The Truth Behind Google’s Alleged Halloween Algorithm Update

Rumor has it, Google implemented a significant algorithm update on October 16 of this year (2018). The rumor began when multiple people across the world noticed a fluctuation in ranking via automated SEO tracking tools. The flux affected multiple industries and both mobile and desktop searches. One person reported page one rankings but zero traffic. Various people in the SEO online communities noticed certain keywords had new positions (up and down), and some corporate sites took the lead for keywords outside that corporation’s niche.

Any change in Google’s algorithm causes concern, especially when those changes significantly reduce organic traffic. Many businesses rely on organic traffic for income and use SEO strategies to stay on top. Ultimately, SEO is a lead generation tool, and organic traffic has been one of the most reliable ways to generate leads. If a business can’t generate organic traffic in Google, they’re going to fall behind. Google is the dominant search engine, and can’t be ignored. According to Bambrick Media, Google processes more than 40,000 searches every second. That’s over 3.5 billion searches in a day. From those searches, 88% turn up organic results.

Google hasn’t confirmed an algorithm update

Although Google denies a major update, it’s clear something happened. Rankings don’t fluctuate dramatically for no reason, but is it really an algorithm update?

Historically, Google has come forward several times a year to announce the rollout of major algorithm updates. These major updates are referred to as a “Broad Core Algorithm Updates.” Google denies having made a core update on or around October 16. However, core updates aren’t the only algorithm updates made by Google.

Google acknowledges making small changes to their algorithm daily. They also make updates when there’s a problem, which aren’t considered core updates. For instance, Google’s algorithm updates that have names like “Penguin,” “Panda,” and “Pigeon” are not core updates and are implemented to address specific issues. For example, Penguin was released to remedy link spam and Pigeon was released to stop local SEO spam.

With these named updates, Google publicly announces what has changed, giving webmasters the opportunity to tweak their websites. With core updates, no explanation is given. As Ryan Jones from Search Engine Journal explains, a core update is a tweak or change to the main search algorithm; it’s an update that changes the importance, order, weights, or values of Google’s 500 ranking signals. They can’t explain what’s changed in a core update without revealing algorithm secrets.

In the absence of acknowledging an official update, there are other possibilities for the flux. The biggest possibility is rooted in machine learning.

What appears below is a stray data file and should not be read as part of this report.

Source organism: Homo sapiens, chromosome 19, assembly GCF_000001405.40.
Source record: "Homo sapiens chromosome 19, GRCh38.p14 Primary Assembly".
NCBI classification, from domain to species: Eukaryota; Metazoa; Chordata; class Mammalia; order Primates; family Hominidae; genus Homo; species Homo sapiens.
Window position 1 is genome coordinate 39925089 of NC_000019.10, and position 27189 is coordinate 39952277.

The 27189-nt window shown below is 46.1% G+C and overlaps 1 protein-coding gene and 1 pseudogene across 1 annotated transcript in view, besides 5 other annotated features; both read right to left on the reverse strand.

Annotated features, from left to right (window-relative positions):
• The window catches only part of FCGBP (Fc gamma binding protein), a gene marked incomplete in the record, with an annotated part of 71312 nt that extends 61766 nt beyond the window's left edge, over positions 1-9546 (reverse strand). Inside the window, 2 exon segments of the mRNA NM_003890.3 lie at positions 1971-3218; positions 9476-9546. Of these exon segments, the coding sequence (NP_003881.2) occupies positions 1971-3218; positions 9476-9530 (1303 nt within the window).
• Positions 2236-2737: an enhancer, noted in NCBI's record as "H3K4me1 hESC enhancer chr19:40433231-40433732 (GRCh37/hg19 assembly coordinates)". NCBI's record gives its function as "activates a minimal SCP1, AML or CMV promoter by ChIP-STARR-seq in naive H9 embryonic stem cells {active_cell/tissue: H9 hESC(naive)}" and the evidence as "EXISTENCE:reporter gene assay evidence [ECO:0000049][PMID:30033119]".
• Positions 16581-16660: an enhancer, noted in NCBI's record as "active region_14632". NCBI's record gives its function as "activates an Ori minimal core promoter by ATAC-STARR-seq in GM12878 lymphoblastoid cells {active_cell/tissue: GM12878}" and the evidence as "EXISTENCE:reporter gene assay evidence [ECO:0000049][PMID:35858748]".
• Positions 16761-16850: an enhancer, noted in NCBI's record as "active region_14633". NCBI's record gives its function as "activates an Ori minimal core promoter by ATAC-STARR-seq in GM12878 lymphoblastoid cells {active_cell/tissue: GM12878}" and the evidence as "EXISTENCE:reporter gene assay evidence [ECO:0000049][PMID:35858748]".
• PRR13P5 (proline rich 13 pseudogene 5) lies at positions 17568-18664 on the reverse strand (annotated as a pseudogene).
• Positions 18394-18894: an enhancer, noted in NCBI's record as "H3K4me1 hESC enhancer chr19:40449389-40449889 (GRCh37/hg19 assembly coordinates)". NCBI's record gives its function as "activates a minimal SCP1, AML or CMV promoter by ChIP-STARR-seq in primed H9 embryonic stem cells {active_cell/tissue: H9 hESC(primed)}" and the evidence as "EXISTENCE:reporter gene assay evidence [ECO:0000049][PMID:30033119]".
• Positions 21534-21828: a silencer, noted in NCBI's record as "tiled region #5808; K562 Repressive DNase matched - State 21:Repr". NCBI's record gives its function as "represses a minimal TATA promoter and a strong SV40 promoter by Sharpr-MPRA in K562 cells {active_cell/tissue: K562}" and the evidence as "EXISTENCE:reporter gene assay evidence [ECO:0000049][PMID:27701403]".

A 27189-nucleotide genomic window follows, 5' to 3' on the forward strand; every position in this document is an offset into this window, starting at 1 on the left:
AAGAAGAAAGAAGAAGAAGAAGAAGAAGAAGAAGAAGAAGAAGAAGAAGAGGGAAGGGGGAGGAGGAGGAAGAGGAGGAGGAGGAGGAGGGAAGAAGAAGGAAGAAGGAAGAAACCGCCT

Is Google experimenting with machine learning and AI?

Google might be implementing small, temporary experimental changes to test how users will react to certain types of content. It could be an experimental phase before implementing a permanent change.

Another possibility is Google might be running its own type of A/B split testing campaign with search results. Many users have noticed their sites get a major boost (300%+) and then two months later their site rank drops below where they started but somehow recover all their traffic.

These ideas can’t be proven, but they are a possibility.

Did Google make changes due to feedback from quality raters?

Here’s another possibility: Google may have tweaked their search algorithm to improve search results based on feedback from quality raters. These tweaks may have been part of the daily updates we never hear about.

Google employs over 10,000 people worldwide to rate the quality of search results. These people are called “Search Quality Raters.” Raters are asked to perform specific searches and rate the quality of pages that appear in the top results. How they rate search results doesn’t affect websites directly. However, if raters determine a search generates poor quality results, Google may make changes to improve the relevance and quality of those results for that specific search.

If you’re not familiar with what quality raters are asked to do, read this article from The SEM Post. Raters aren’t just asked to casually browse top results – they’re required to thoroughly investigate each site’s content including the creator’s reputation.

Stay focused on producing quality content

The truth is, nobody knows all of the factors that contribute to Google’s algorithm changes, and we may never know what happened on October 16, 2018. Sites go up and down on a whim. The best you can do is produce high-quality content and generate an audience across multiple social media platforms including Facebook and YouTube. You may find yourself falling in rank due to algorithm changes, but a loyal audience will spread the word outside of Google.

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